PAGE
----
SAN ANTONIO - A longtime person of interest in the case of Julie Mott's missing body twice entered the funeral home from which her body disappeared even though he was banned from the premises, San Antonio police said.
Bill Wilburn, 31, was arrested Feb. 10 and charged on two counts of criminal trespassing. Wilburn is free on bond, according to county court records.
Wilburn, whom SAPD has stopped short of calling a suspect in the Aug. 2015 disappearance of Mott's body, is scheduled to make a court appearance March 6.
According to a criminal complaint obtained by the KSAT 12 Defenders, Wilburn was seen on surveillance video entering Mission Park North on June 26 and June 29 despite being issued a criminal trespass notice weeks after Mott's body disappeared.
In the first incident, Wilburn fled from the premises after being identified by three witnesses, according to court records.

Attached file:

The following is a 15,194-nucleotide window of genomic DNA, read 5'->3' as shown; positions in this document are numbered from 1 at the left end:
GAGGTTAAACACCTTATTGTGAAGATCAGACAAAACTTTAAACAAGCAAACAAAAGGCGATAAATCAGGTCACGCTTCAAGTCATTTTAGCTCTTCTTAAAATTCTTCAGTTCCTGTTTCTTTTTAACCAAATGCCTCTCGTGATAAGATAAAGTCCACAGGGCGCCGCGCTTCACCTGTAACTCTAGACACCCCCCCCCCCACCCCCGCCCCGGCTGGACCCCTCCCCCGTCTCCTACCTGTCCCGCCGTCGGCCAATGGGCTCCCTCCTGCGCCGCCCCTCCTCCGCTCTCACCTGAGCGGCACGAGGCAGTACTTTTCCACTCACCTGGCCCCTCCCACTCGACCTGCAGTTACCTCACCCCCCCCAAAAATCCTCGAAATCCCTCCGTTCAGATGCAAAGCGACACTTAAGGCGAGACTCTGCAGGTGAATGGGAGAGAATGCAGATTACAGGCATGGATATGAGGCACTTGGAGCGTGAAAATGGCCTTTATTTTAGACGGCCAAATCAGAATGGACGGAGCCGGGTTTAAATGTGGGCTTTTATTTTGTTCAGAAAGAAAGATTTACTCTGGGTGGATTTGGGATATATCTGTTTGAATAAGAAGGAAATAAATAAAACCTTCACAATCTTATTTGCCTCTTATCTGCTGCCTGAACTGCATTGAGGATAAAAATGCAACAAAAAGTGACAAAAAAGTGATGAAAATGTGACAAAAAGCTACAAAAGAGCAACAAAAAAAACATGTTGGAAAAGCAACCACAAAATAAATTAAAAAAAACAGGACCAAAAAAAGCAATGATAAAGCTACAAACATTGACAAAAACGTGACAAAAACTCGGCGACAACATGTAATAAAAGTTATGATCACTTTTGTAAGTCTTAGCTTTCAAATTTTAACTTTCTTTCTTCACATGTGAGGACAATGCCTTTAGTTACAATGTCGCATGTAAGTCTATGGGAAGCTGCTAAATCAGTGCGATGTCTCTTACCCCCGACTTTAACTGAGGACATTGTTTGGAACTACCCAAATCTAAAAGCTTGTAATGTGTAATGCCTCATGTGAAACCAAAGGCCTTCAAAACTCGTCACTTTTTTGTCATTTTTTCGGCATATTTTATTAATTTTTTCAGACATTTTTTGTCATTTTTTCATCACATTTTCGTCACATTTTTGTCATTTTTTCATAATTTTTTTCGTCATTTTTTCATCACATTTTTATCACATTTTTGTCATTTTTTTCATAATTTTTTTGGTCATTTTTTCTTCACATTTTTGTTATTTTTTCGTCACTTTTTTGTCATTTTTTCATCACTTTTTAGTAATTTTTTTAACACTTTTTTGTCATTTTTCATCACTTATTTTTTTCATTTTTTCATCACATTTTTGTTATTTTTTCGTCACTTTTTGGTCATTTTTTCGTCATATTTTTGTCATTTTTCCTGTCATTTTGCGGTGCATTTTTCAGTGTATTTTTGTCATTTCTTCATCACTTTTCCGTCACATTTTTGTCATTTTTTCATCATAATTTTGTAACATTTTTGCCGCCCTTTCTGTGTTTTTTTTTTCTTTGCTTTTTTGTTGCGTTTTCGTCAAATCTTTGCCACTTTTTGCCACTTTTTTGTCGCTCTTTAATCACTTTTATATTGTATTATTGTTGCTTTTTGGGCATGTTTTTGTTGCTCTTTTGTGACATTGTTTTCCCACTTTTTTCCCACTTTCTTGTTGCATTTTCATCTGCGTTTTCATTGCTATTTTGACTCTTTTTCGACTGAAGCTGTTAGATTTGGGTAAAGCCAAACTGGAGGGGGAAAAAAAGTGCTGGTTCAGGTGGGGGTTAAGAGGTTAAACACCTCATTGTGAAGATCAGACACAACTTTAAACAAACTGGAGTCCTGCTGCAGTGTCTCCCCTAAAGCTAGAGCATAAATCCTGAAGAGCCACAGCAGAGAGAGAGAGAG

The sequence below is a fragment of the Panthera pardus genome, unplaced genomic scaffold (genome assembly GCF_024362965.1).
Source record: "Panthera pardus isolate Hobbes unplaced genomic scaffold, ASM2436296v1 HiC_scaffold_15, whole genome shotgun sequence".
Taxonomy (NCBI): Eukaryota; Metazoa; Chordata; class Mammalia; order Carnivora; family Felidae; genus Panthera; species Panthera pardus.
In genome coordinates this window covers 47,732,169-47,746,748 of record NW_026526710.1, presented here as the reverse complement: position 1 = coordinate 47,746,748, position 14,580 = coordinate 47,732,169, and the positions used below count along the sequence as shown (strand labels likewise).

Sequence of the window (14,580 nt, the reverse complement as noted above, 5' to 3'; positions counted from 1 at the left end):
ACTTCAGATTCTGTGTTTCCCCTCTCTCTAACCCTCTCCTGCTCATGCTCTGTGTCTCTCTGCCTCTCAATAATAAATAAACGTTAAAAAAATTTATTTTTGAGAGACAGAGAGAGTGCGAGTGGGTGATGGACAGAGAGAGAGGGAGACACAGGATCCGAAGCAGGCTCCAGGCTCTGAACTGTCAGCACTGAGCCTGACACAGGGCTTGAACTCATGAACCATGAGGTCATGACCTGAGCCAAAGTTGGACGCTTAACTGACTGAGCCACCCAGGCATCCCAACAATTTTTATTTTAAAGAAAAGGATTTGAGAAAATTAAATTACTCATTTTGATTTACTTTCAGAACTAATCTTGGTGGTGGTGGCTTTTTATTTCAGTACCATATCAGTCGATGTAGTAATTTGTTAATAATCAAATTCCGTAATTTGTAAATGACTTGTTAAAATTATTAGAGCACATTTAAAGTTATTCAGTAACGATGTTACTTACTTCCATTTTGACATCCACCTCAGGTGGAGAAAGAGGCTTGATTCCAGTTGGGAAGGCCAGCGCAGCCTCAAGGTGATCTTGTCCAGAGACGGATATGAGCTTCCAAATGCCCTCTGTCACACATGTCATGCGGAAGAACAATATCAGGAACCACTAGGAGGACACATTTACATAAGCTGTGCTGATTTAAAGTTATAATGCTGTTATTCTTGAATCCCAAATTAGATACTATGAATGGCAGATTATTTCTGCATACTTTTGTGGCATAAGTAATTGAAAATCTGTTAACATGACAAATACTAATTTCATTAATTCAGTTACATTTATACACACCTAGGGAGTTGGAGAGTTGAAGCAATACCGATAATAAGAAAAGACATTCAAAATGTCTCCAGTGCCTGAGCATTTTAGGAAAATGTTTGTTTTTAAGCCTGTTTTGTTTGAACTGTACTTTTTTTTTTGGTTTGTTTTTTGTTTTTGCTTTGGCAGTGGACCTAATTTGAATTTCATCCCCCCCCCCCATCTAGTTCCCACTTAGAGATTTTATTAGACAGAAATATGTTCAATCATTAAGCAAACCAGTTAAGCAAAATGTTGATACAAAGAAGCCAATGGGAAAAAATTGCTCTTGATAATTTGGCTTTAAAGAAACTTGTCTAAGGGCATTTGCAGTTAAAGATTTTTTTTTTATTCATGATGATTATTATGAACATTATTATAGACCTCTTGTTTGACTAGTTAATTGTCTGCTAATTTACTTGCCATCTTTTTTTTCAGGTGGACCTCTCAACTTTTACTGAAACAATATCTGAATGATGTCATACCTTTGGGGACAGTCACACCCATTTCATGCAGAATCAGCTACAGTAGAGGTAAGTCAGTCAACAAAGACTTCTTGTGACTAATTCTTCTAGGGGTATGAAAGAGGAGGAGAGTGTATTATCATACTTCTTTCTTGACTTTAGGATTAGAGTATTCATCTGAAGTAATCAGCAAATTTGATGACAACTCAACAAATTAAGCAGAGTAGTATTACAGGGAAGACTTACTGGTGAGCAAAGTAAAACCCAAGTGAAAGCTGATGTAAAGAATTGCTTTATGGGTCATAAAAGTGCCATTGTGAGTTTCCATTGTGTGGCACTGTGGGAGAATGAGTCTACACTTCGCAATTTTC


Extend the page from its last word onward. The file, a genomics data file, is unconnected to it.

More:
In a separate development in the case, SAPD confirmed Tuesday that a judge signed off on a warrant last week allowing investigators to collect a DNA sample from Wilburn.
"I think he's being a little disingenuous, and I don't think that he's giving us all the information that we need, and he certainly hasn't been what I would call 'overly cooperative,'" police spokesman Sgt. Jesse Salame said.
Mott, 25, died in August 2015 from complications of cystic fibrosis.
Investigators said her body was taken from Mission Park North a week later after her memorial service but before her body could be cremated.
Wilburn told a KSAT 12 reporter via telephone last summer that he was no longer a person of interest in the case, an assertion that SAPD has repeatedly denied.
A Mission Park representative said Tuesday that the company installed surveillance cameras after Wilburn was issued a criminal trespass warning in September 2015. Video captured by the cameras was later provided to investigators.
Salame said the criminal trespassing charges came after Wilburn repeatedly harassed employees of the funeral home.
"Whatever your beliefs are, however you feel about death and the afterlife, everybody deserves the opportunity to put their family to rest the way they choose to," Salame said.
The search for Mott's remains continues, Salame said.
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